Behind the curtain was a large chamber illuminated by a few black candles. Everywhere it was covered with scrolls neatly laid in piles and pyramids. At the back of the room was a rack on which large pieces of leather were stretched to dry, perhaps to be used as vellum. A huge creature, at least seven feet tall, stood beside a stone pedestal. It was covered with a dark stained robe which left only large, clawed hands visible. The creature was constantly writing a scroll of some kind and although it acknowledged the presence of the men with a nod, it never ceased to write. With a gurgling, smattering voice, it invited them to step in and asked what brought them in the catacombs.

Somewhat surprised by the behavior of the creature, the men nevertheless engaged it with words instead of swords. The creature explained it was a scholar and a librarian interested with local history and tasked with guarding something underneath Messentia. Basil, Dionysos and Tyrus asked many questions and learned much about the catacombs around them from the being. It already knew the leper sorcerer had been killed and congratulated the men for the deed, warning them of the ghouls prowling in the tunnels. As the scholars portrayed interest in Tartarus, the creature told how to enter the sacrificial pit which would lead to the tombs of the witch-kings, though he warned the men of the dire forces guarding the death-slumber of the Acheronians. As the other men left the chambers, Basil stayed behind for a few moments and emerged cluthing an old scroll. Back on the ledge, the plunderers decided they had had enough.

The Nemedians made their way back towards the surface. When they reached the secret door hidden in the wall of the storm drain, the party was alerted by the sounds of men issuing nearby. The most silent and swiftest of the adventurers, Alcemides sneaked ahead to investigate. Rounding a corner, he witnessed members of the sewer worker’s guild, armed, unloading corpses and living prisoners off a shallow skiff, chaining the sullen wretches to the wall. One of the prisoners still living was a young female prostitute. Before the others became aware of what was happening, Alcemides charged the messentians. Unfortunately, the half-pict, his wits clouded by his bloodlust, stepped in a puddle of filth with a loud splash, and the three sewer workers turned in unision to face the savage, who froze in his tracks. Witnessing the spectacle of Alcemides, half-naked with his sword drawn, one of the men fired his arbalest, striking the Savage Dancer in the chest. Alcemides fell back, without uttering a sound, and lay still with the heavy bolt portruding from his sternum. The sewer workers were still standing still, shocked, as the others rounded the corner, and seeing their comrade laid low, charged without asking questions. The workers in the skiff met terrible deaths as they drowned in sewage, pushed off their flimsy skiff, though one worker managed to flee, ducking bolts, as the Nemedians were slowed by their armour. As the adventurers checked to see if their fallen comrade had finally failed to cheat death, they were amazed to discover a faint pulse. The bolt had missed his heart and arteries by a hair, and had merely disturbed some nerve that had knocked Alcemides senseless. The men freed the girl chained to the wall, though she could say nothing on why she was bought here for her trivial offense. Limping back to the surface, the men realised that when they would next head below the city, the sewer guild would undoubtedly double their efforts at security, dictating even greater caution and secrecy. They returned to the rented house and spent the rest of the day bathing, trying to scrub off the terrible stench. Yet now they had a new goal – the tomb of the Acheronian witch-kings.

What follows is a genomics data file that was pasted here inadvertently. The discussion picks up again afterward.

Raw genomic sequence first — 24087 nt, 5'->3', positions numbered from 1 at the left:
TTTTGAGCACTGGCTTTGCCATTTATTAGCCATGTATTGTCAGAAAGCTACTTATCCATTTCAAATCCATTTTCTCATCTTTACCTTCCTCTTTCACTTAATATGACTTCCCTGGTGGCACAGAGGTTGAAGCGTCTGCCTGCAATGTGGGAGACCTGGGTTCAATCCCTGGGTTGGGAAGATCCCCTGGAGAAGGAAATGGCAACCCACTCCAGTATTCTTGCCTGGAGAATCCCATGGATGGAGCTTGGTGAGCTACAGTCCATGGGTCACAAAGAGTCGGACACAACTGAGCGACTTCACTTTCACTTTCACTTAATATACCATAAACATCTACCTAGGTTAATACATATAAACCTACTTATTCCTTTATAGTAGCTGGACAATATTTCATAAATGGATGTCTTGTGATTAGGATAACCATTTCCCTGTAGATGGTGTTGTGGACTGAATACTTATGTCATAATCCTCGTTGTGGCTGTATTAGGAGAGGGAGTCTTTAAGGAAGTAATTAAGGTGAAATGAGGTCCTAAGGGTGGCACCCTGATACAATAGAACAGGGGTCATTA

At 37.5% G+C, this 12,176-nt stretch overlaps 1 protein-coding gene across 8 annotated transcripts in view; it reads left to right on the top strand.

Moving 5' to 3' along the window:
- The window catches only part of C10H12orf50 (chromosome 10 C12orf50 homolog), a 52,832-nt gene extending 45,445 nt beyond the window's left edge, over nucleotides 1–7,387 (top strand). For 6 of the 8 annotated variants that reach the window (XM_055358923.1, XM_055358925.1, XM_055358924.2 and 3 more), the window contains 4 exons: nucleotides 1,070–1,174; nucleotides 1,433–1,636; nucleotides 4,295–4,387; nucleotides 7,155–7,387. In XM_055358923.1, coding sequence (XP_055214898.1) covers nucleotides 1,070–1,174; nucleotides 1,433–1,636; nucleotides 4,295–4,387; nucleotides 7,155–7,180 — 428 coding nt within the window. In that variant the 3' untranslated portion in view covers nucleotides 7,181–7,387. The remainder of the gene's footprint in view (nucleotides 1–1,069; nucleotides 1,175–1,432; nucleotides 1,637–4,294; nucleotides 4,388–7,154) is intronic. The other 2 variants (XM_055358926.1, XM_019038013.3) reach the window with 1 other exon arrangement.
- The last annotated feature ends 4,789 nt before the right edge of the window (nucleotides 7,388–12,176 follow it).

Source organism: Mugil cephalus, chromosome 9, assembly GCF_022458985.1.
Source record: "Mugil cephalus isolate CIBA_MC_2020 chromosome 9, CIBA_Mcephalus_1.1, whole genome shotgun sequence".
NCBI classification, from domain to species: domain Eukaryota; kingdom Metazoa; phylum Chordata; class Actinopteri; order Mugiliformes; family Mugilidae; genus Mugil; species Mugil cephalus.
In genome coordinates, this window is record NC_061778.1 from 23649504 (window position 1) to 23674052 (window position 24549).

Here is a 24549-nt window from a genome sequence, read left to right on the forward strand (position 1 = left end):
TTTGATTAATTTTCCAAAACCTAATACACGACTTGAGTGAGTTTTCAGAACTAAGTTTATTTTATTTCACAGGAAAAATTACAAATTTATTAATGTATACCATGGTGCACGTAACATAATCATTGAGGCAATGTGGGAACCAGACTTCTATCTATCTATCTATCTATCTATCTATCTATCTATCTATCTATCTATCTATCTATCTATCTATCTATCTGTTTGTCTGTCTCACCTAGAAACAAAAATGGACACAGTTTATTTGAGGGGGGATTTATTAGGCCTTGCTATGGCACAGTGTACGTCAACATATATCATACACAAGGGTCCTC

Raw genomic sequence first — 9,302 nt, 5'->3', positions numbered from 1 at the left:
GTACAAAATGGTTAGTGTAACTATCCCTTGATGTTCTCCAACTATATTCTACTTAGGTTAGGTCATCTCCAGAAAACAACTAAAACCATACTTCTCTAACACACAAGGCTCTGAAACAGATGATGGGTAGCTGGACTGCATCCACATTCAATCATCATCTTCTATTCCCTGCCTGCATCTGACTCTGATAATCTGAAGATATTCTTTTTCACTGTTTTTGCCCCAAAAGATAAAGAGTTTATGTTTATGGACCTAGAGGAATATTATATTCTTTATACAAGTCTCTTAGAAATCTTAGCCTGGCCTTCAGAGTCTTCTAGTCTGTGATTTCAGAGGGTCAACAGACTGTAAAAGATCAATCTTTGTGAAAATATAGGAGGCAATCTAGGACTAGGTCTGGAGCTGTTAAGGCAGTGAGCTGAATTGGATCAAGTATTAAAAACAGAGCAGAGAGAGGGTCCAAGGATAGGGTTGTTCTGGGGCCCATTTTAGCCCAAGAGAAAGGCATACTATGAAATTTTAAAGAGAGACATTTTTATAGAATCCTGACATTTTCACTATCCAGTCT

From the Memoirs of Tyrus the First

One of the days we spent at the inn, I inquired Luba about the military presence in the city and the actual status of the warrant on our heads. From what she had gathered, the search was no longer very active and I would probably be safe on the streets with a modest disguise.